|TO:||HONORABLE MAYOR AND CITY COUNCIL|
JOAN MALLOY, CITY MANAGER
SIX MONTH PROGRESS REPORT ON THE STRATEGIC PLAN AND A REINFORCMENT OF CITY COUNCIL PRIORITIES FOR FISCAL YEARS 2021-2022 AND 2022-2023
Staff recommends that the City Council accept this as an informational report on progress between August 2020 and February 2021 to achieve the City’s strategic plan and provide comments as needed. This report will also reinforce the City Council’s adopted priorities as the biennial budget process commences for Fiscal Years 2021-2022 and 2022-2023.
STRATEGIC PLAN ALIGNMENT
Goal E. Build strong connections with community partners, residents and employees.
- Strategy 3: Create and implement a plan for conveying progress and outcomes from the City’s Strategic Plan to employees and the community at large.
The City Council adopted its five-year strategic plan in October 2019. For the purpose of aligning the strategic plan with the budget cycle, Year 1 is considered Fiscal Year 2020/21. Consistent with staff’s commitment to provide the City Council with two progress reports a year, this report is the second progress report for Year 1.
In August 2020, the City Council heard the first progress report for F2020/21 and also voted on Council priorities. These priorities include:
- Goal A/Strategy 1: Establish a comprehensive fiscal stability and sustainability plan to address the General Fund’s long-term structural deficit.
- Goal A/Strategy 2: Determine the level of authorization of a Utility Users’ Tax and develop an informational plan.
- Goal A/Strategy 4: Develop a plan to reduce the costs and increase revenue for Community and Recreation Services.
- Goal C/Strategy 2: Facilitate the build-out of the greater Station District Area through the construction of the Quarry Lakes Parkway, upgrades to the BART Station, completion of the pedestrian rail crossing and the sale and development of City-owned land.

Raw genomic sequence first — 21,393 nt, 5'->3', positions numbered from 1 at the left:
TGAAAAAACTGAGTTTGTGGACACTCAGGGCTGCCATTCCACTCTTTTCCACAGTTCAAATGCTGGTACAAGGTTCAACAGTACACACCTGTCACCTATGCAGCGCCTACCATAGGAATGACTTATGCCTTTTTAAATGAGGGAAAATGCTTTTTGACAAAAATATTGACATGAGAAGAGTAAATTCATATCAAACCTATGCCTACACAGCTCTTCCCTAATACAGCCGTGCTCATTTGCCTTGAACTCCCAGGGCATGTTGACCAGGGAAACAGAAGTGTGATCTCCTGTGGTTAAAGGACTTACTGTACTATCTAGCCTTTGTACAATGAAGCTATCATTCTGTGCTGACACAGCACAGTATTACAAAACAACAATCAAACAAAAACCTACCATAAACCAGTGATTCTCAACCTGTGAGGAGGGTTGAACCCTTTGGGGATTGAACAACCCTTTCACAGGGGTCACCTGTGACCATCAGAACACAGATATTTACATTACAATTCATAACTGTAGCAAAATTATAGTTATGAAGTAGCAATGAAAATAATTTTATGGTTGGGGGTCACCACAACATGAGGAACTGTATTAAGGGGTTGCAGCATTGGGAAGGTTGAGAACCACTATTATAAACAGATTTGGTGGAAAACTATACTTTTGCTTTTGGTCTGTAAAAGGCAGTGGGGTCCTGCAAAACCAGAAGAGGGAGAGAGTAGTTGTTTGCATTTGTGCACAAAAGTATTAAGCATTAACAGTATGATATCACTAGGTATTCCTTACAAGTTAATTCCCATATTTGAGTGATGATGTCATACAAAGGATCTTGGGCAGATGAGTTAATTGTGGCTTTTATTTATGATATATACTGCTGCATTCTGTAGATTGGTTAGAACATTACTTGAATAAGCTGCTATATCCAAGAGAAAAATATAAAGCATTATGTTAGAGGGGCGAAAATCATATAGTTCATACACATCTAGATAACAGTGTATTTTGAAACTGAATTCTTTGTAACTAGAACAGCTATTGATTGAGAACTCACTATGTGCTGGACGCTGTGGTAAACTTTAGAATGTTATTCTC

- Goal C/Strategy 3: Develop a multi-departmental approach to address homelessness through coordination with staff, community organizations and Alameda County.
These priorities, along with other strategies underway in the strategic plan, will guide the biennial budget process for Fiscal Years 2021-2022 and 2022-2023.
Since the August 2020 retreat, staff has continued to make major strides in accomplishing the City Council’s priorities, along with many of the 59 strategies laid out in the strategic plan. These strategies are accomplished through our day-to-day operations, policy and program development and implementation, land-use planning and most importantly, fiscal planning. However, many challenges, namely the COVID-19 pandemic, can hamper staff’s ability at times to pursue the City’s goals as identified in the strategic plan.
This report will provide a six-month progress report (August 2020 to January 2021).
COUNCIL PRIORITY: Goal A/Strategy 1 - Establish a comprehensive fiscal stability and sustainability plan to address the General Fund’s long-term structural deficit.